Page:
4. Metric-based Scheduling and Management
  5. Binary Quality Gates at Inch-Pebble Level
  6. Program-wide Visibility of Progress Vs Plan
  7. Defect Tracking Against Quality Targets
  8. Configuration Management
  9. People-aware Management Accountability

Not all of them are relevant to all projects, but they can be used as a guide.

Rational has defined five best practices as part of the RUP (refer section 4.2). I believe all five should be applied to projects where relevant.


5.2 Documentation and Configuration Management

The IEEE has defined several standards relating to Software Engineering. Many of these standards address the CMM's level 2 KPAs. The IEEE has decided not to make the standards available free of charge over the Internet. I have paper copies of the more relevant standards and guidelines.

The use of widely accepted tools such as the Unified Modeling Language (UML) should be investigated.

Not all projects need to be documented to the same degree.


5.3 Software Metrics

Any process improvement activity will require some way of measuring the state of play. "A Software Metrics Primer" (Software Development, July 1999, p.39ff) provides a good introduction.


5.4 Personal Software Process (PSP)

Individual programmers should take responsibility for their software development activities. Humphrey's PSP is a proven quantitative model for improving individuals' software processes. David Rico suggests that PSP is one of the most cost-effective ways of improving organisational software processes. In fact, PSP addresses 12 of the 18 KPAs identified in the CMM.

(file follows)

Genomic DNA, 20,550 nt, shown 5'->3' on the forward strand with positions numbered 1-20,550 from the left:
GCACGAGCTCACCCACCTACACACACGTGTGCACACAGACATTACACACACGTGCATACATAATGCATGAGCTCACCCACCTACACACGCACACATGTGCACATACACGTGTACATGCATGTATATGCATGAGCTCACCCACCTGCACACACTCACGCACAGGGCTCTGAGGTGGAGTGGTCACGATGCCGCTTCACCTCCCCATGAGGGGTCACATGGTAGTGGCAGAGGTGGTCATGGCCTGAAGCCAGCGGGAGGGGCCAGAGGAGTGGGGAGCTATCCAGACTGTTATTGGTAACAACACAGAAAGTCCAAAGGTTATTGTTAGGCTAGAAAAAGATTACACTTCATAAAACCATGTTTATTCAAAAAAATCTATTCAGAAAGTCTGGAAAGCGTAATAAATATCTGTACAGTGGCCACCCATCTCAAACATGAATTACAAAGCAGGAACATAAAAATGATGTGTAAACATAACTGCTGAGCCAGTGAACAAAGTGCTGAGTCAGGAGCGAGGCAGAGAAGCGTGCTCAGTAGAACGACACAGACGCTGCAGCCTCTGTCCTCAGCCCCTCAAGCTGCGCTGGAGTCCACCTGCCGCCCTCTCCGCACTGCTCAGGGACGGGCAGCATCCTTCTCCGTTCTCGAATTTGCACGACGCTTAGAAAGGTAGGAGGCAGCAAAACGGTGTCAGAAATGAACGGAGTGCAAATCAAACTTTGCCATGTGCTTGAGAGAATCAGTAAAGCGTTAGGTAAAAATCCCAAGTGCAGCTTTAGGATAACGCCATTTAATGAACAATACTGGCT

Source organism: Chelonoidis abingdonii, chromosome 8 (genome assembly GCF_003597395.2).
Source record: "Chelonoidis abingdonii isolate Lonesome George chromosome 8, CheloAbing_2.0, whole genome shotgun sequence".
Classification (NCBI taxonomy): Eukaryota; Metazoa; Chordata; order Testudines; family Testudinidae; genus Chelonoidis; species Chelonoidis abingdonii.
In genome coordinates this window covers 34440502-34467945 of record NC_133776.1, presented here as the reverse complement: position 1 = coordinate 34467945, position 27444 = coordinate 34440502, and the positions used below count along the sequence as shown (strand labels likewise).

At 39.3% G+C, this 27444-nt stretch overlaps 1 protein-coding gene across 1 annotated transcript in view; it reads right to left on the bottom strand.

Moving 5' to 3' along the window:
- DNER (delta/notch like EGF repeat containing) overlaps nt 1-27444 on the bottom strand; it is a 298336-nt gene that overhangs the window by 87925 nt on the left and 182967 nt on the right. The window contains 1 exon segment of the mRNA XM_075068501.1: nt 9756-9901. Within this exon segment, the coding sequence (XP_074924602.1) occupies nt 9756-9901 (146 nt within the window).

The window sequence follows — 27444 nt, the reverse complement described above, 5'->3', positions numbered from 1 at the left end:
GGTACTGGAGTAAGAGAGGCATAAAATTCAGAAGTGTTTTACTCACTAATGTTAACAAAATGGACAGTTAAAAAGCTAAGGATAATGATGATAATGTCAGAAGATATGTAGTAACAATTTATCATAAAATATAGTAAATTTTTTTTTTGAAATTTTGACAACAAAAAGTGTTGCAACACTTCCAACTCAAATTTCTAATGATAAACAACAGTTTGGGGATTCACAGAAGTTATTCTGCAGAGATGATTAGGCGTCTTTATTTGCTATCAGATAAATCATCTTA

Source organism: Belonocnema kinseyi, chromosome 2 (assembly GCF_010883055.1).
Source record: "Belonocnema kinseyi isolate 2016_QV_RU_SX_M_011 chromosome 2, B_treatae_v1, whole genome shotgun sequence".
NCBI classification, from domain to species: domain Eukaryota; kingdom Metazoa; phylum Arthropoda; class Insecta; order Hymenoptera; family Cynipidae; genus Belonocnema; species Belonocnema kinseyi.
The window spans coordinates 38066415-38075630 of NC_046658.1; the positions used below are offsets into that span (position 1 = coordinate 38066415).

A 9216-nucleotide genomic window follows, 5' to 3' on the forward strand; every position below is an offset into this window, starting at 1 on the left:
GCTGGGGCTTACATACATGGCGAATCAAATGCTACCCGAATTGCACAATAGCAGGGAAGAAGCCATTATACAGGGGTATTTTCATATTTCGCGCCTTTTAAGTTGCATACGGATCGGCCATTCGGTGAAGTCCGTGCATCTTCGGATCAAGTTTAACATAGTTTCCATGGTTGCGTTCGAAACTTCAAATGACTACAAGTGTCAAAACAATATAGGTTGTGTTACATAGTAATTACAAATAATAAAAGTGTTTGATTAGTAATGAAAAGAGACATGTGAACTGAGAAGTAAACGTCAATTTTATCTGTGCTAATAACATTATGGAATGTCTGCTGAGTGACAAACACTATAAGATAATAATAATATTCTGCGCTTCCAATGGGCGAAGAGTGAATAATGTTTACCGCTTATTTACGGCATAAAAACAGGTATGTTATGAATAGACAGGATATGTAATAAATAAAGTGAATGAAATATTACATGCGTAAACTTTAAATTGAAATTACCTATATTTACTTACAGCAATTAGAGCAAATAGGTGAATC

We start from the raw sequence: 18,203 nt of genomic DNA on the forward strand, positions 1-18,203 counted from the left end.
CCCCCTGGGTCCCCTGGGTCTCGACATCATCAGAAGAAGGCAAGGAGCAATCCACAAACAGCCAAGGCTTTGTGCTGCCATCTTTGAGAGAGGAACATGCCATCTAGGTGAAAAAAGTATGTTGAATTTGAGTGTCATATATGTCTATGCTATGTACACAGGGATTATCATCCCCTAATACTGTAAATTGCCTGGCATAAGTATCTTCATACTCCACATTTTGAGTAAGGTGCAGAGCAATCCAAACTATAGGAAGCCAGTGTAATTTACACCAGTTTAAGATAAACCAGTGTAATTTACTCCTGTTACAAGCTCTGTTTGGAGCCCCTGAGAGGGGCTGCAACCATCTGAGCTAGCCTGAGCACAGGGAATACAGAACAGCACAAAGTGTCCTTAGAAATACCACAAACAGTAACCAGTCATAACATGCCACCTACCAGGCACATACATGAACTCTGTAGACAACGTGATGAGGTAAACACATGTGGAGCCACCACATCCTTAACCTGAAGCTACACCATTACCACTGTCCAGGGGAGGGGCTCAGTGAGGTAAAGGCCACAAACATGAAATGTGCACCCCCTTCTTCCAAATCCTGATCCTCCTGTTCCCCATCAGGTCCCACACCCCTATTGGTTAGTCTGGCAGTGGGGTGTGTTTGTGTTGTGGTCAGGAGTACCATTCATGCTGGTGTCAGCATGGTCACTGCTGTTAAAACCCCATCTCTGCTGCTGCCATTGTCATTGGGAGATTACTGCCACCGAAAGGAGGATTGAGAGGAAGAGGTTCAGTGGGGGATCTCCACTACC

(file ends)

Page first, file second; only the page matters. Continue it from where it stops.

Training in PSP should be provided to all members of Camtech's Application Development Practice.


5.5 Peopleware

Okay, this isn't formally mentioned in any of the models, but I think it's important. DeMarco and Lister state in their 1987 book, Peopleware: Productive Projects and Teams, that many problems in software development are more sociological than technological in nature. Further, in their Coding War Games experiment, "the top performers' space is quieter, more private, better protected against interruption, and there is more of it".


6. Conclusion

SPI is crucial as Camtech attempts to take on and deliver larger projects. The lack of well defined software processes can be very costly.

Support from all staff, especially top management, is a prerequisite for any serious SPI initiative.

As a great philosopher once said, "It won't happen overnight, but it will happen".


7. Other Related Links

7.1 Organisations

7.2 Online Publications and Articles

7.3 Links Pages

7.4 Miscellaneous


Author: Bruno Andrighetto
Last updated: Fri 25 April, 2003 15:00